2. The author finds support for the first resurrection in the book of Zechariah, where it is prophesied that old men and women will once again sit in the gates of Jerusalem. This is interpreted as a reference to the first resurrection, indicating that the righteous who died in exile will experience this event before the general resurrection associated with the coming of the Sabbath.

The text also alludes to the idea that the "Olam Ha-Techiyah" or the World of Resurrection represents a time of great comfort for those who have suffered during the exile and the period of servitude. It is a time when the glory of God will be revealed, and the righteous will experience spiritual joy and redemption.

This passage reflects one interpretation within Jewish eschatology and resurrection beliefs, which can vary among different Jewish traditions and scholars. The concept of multiple resurrections and their timing is a subject of debate and interpretation within Jewish theology.

It is clear that Matthew 27:52 is correlated with Ezekiel 37:12-14, but what is their correlation with Teshuva 1069, 3 Volume - Teshuvot HaRadbaz?
 
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dybmh

דניאל יוסף בן מאיר הירש
1) Is the future state, life after death, or the world to come all equivalent in the general Jewish perspective?

There are different theories about what HaOlam will look like. On one end of the spectrum Jewish thought is that it will be a truly miraculous world of perfection. On the other end of the spectrum, Jewish thought is that it will be no different except that the Jewish people will be free to live a Jewish life unhindered by any of the other nations, and all of the prophecies are just exaggerated or adjusted in a way so that a less spiritual more "rational" Jewish person can read the prophecy without automatically rejecting it. Between those two extremes is a technicolor rainbow of possibilities.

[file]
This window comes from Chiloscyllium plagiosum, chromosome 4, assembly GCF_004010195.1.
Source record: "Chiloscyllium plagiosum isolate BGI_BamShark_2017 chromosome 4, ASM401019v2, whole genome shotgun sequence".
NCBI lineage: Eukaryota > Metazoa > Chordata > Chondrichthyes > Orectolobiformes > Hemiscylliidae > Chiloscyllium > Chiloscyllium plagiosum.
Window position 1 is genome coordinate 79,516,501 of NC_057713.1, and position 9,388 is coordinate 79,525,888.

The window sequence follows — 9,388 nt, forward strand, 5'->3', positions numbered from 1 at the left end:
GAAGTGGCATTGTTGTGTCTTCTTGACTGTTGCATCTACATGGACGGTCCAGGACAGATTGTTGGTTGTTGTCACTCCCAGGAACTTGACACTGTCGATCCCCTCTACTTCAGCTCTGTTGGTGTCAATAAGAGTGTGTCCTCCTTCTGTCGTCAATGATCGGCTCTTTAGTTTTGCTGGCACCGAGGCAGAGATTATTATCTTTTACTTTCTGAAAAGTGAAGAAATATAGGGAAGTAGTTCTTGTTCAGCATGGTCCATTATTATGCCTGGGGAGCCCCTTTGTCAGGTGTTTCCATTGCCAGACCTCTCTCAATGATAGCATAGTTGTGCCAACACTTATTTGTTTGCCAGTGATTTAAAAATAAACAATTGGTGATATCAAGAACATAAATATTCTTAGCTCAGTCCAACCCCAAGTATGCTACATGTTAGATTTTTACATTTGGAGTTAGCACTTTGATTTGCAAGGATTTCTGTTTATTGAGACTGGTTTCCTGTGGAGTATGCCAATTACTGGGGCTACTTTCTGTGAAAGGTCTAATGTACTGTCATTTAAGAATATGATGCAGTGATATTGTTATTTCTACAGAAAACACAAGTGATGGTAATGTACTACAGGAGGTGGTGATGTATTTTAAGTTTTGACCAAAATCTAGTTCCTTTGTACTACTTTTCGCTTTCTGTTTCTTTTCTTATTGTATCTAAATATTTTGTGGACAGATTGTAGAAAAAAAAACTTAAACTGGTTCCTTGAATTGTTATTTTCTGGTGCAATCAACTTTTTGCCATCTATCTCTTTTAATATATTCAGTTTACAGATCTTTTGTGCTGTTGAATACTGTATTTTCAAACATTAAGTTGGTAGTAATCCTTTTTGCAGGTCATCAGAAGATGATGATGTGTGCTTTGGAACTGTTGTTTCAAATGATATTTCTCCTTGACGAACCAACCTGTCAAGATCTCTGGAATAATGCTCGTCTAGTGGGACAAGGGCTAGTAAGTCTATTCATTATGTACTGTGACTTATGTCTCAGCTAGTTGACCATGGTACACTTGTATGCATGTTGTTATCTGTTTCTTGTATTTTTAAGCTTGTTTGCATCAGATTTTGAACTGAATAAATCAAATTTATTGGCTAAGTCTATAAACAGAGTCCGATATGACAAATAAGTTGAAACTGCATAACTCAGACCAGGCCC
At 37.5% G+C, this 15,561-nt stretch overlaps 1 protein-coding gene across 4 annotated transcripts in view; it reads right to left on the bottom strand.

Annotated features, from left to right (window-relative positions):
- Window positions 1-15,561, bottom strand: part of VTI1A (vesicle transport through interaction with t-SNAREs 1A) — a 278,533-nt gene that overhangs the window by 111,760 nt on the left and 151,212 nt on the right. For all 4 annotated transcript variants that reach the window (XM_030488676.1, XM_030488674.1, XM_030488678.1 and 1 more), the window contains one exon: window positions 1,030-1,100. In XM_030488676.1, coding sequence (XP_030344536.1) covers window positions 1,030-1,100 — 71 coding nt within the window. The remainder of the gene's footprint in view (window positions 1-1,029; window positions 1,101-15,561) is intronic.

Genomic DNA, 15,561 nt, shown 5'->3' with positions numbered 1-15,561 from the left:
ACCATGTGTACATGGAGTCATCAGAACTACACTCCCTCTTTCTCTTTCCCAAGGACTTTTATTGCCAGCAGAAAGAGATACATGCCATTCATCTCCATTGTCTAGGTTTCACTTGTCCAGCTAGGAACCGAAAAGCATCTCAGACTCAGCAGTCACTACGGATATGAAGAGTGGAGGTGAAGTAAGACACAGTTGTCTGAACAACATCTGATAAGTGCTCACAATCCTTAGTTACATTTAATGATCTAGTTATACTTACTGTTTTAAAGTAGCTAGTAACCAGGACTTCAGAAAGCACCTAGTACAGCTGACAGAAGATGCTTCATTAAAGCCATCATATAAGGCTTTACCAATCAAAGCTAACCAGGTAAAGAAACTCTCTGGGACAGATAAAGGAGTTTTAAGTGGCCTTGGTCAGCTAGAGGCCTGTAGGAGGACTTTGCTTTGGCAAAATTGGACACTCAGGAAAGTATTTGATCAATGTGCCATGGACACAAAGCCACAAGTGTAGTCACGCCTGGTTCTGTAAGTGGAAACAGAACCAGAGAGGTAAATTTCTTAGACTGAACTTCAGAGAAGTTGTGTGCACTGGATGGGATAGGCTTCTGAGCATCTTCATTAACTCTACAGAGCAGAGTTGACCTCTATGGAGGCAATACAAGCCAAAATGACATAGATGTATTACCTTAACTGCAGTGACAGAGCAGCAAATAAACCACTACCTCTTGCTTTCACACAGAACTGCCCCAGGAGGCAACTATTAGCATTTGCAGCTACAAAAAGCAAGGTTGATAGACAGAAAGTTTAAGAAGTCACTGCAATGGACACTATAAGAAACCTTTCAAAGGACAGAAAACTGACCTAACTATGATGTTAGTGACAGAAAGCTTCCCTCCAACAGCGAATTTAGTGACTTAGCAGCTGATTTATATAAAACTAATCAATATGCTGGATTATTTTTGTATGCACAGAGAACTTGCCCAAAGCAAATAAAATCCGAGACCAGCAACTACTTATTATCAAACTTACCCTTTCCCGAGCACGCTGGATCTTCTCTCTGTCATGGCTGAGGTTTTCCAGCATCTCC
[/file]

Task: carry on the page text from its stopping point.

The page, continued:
That said, there is a "life" of sorts in the heavenly realms prior to HaOlam Haba. The righteous have their own special place in the heavenly realm. Those who were wicked still have a place in heaven but they go through a purgatory for a max of 11 months. And most Jewish people believe that reincarnation is possible per God's command prior to HaOlam Haba for various reasons. They will live another lifetime, or two, or more. Some of the hyper-rationalists deny this, naturally.

Then, when HaOlam Haba arrives, there will be a ressurrection.

2) Can the righteous who are rewarded with closeness to God be reincarnated souls, some of whom passed through purgatory and evolved into a human like Adam before the fall?

They would be more than Adam before the fall. They know good and evil and have chosen to do good. Their reward would be great. Although there would not be a "human form". That only exists in the material world, the world of making and doing.

3) It's clear that there are some aspects of this text from Matthew 27

They were Jews... :)

It is clear that Matthew 27:52 is correlated with Ezekiel 37:12-14, but what is their correlation with Teshuva 1069, 3 Volume - Teshuvot HaRadbaz?

There's several possibilities, right? You've probably considered these already?
  1. The author of Matthew didn't know about the prophecy in Zecharia
  2. The author of Matthew thought that the first ressurection happened right away and the second one would happen later